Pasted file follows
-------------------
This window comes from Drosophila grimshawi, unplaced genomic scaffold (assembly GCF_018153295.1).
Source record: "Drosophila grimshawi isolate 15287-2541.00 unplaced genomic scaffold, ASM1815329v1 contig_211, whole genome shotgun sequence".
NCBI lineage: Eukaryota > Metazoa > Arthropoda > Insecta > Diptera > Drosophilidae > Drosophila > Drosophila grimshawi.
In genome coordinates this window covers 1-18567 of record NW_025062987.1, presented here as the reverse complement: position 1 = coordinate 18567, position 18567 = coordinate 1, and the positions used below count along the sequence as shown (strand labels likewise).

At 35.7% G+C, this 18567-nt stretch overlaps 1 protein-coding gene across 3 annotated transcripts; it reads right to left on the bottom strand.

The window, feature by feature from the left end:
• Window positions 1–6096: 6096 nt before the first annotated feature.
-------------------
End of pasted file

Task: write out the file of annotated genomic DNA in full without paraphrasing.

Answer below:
This window comes from Drosophila grimshawi, unplaced genomic scaffold (assembly GCF_018153295.1).
Source record: "Drosophila grimshawi isolate 15287-2541.00 unplaced genomic scaffold, ASM1815329v1 contig_211, whole genome shotgun sequence".
NCBI lineage: Eukaryota > Metazoa > Arthropoda > Insecta > Diptera > Drosophilidae > Drosophila > Drosophila grimshawi.
In genome coordinates this window covers 1-18567 of record NW_025062987.1, presented here as the reverse complement: position 1 = coordinate 18567, position 18567 = coordinate 1, and the positions used below count along the sequence as shown (strand labels likewise).

At 35.7% G+C, this 18567-nt stretch overlaps 1 protein-coding gene across 3 annotated transcripts; it reads right to left on the bottom strand.

The window, feature by feature from the left end:
• Window positions 1–6096: 6096 nt before the first annotated feature.